The conservatory gave Prokofiev a firm foundation in the academic fundamentals of music, but he avidly sought musical innovation. His enthusiasms were supported by progressive circles advocating musical renewal. Prokofiev's first public appearance as a pianist took place before such a group in St. Petersburg in 1908. A little later he met with friendly sympathy in a similar circle in Moscow, which helped him make his first appearances as a composer, at the Moscow summer symphony seasons of 1911 and 1912.
Prokofiev's talent developed rapidly as he applied many new musical ideas. He studied the compositions of Igor Stravinsky, particularly the early ballets, but maintained a critical attitude toward his countryman's brilliant innovations. Contacts with the then new currents in theatre, poetry, and painting also played an important role in Prokofiev's development. He was attracted by the work of modernist Russian poets; by the painting of the Russian followers of Cézanne and Picasso; and by the theatrical ideas of Vsevolod Meyerhold, whose experimental productions were directed against an obsolescent naturalism. In 1914 Prokofiev became acquainted with the great ballet impresario Sergey Diaghilev, who became one of his most influential advisers for the next decade and a half.
After the death of his father in 1910, Prokofiev lived under more straitened material conditions, though his mother provided for his continuing studies. On the eve of World War I, he visited London and Paris to acquaint himself with the newest in art. The tense pre-storm atmosphere that pervaded Russia sharpened in him a feeling of skepticism, of disbelief in romantic ideals, but did not shake his essentially healthy outlook on life. Exempt from war mobilization as the only son of a widow, Prokofiev continued to perfect his musicianship on the organ and appeared in concerts in the capital and elsewhere. The pre-Revolutionary period of Prokofiev's work was marked by intense exploration. The harmonic thought and design of his work grew more and more complicated. Prokofiev wrote the ballet Ala and Lolli (1914), on themes of ancient Slav mythology, for Diaghilev, who rejected it. Thereupon, Prokofiev reworked the music into the Scythian Suite, Opus 20, for orchestra. Its premiere in 1916 caused a scandal but was the culmination of his career in Petrograd. The ballet The Tale of the Buffoon Who Outjested Seven Buffoons (1915; The Buffoon, 1915-20), also commissioned by Diaghilev, was based on a folktale; it served as a stimulus for Prokofiev's searching experiments in the renewal of Russian music. Despite Diaghilev's assertion of the priority of ballet over opera, which he considered a dying genre, Prokofiev was active in the field of opera. Following the immature Maddalena, which he wrote in 1911-13, he composed in 1915-16 The Gambler, a brilliant and dynamic adaptation of the story by Dostoyevsky. Continuing the operatic tradition of Mussorgsky, Prokofiev skillfully combined subtle lyricism, satiric malice, narrative precision, and dramatic impact. During this period, Prokofiev achieved great recognition for his first two piano concerti--the first the one-movement Concerto in D Flat Major (1911), and the second the dramatic four-movement Concerto in G Minor (1913).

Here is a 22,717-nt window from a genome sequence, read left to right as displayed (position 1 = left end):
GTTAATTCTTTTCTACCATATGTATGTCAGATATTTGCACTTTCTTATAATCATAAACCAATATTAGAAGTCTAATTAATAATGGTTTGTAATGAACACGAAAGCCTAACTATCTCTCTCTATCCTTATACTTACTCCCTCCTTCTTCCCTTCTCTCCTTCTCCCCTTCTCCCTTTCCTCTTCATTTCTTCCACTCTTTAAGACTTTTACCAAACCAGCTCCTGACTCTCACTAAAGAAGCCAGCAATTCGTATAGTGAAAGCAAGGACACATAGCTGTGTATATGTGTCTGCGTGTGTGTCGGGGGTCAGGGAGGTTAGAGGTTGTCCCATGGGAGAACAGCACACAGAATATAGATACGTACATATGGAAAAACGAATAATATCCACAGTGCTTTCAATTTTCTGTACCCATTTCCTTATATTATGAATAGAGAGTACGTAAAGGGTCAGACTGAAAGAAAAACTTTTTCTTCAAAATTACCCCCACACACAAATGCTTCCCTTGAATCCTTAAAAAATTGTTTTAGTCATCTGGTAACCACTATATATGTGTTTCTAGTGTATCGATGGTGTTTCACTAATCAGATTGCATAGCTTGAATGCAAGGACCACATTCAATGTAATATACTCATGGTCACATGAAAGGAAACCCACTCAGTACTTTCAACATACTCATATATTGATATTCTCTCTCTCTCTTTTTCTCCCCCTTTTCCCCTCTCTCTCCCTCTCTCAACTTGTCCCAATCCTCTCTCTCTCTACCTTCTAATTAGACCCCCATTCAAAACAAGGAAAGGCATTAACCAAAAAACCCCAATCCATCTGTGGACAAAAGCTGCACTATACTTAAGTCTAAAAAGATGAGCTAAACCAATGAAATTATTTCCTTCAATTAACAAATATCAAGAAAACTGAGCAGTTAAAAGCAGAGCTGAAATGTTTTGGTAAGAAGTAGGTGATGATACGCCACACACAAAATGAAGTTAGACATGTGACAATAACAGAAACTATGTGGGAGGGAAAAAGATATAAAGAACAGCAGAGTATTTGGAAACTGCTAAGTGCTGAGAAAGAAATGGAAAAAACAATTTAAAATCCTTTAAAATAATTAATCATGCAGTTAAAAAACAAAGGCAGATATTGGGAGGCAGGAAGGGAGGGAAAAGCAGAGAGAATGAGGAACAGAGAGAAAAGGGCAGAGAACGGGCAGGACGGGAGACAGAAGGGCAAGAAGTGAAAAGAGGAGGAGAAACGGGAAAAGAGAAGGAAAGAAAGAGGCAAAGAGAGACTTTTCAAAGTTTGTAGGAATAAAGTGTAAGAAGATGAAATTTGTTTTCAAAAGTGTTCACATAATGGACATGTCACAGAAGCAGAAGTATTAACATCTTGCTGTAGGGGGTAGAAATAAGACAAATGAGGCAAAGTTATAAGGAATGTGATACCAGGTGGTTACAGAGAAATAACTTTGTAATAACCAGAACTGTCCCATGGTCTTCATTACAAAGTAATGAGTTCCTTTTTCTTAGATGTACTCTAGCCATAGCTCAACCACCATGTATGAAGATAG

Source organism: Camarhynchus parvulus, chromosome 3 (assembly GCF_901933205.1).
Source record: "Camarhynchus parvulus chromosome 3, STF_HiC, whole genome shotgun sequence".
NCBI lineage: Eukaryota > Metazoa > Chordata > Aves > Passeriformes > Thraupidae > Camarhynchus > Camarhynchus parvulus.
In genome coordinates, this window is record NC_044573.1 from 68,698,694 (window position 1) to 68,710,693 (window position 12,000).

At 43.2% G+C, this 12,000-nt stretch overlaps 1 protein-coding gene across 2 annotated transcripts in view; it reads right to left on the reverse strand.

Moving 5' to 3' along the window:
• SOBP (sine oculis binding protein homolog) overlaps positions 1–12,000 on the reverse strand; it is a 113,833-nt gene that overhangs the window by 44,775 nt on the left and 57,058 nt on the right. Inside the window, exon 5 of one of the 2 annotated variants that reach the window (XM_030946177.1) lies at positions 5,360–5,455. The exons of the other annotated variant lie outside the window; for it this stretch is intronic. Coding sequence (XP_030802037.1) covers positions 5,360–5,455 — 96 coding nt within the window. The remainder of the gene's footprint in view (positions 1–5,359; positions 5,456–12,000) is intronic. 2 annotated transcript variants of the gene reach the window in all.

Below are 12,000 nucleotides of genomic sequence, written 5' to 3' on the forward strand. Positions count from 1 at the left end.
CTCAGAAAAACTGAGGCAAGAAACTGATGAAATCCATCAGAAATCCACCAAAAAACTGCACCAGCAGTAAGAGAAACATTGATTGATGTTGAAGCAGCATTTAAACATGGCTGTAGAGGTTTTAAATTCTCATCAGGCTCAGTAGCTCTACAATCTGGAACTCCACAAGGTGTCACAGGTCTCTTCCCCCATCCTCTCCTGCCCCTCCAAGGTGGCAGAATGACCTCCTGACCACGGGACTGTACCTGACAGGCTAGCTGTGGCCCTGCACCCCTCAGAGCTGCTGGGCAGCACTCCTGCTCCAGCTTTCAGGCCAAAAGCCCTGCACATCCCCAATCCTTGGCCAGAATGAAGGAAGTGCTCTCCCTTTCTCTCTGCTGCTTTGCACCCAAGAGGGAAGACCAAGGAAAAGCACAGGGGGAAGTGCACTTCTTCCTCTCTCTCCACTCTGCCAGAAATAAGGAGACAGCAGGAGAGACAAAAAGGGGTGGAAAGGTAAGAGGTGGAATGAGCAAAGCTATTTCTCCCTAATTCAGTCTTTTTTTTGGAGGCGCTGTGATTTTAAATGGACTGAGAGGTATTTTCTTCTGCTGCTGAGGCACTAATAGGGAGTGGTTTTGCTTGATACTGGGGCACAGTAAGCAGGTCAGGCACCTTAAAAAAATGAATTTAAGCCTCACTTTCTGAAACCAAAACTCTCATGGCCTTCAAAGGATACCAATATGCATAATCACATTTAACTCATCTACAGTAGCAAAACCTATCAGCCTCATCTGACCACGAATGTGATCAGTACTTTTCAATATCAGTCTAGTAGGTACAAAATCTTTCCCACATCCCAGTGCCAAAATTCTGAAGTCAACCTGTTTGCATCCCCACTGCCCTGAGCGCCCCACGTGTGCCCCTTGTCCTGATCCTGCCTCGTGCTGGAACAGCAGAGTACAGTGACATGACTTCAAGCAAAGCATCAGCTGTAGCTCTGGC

The year 1917--the year of two Russian revolutions--was astonishingly productive for Prokofiev. When the Tsar was overthrown in February 1917 he was in the streets of Petrograd, expressing the joy of victory. As if inspired by feelings of social renewal, he wrote within one year an immense quantity of new music: two sonatas, the Violin Concerto No. 1 in D Major, the Classical Symphony, and the choral work Seven, They Are Seven; he began the magnificent Piano Concerto No. 3 in C Major, Opus 26; and he planned a new opera--The Love for Three Oranges, after a comedy tale by the Italian dramatist Carlo Gozzi. In the summer of 1917 Prokofiev was included in the Council of Workers in the Arts, which led Russia's left wing of artistic activity; but for almost nine months he was stranded in the Caucasus, cut off from Petrograd by the civil war. Only in the spring of 1918 did he succeed in returning there. In the difficult circumstances of these years, however, he concluded that music had no place and decided to leave Russia temporarily to undertake a concert tour abroad. Prokofiev travelled, with official sanction, over the difficult route through Siberia, where civil strife was raging.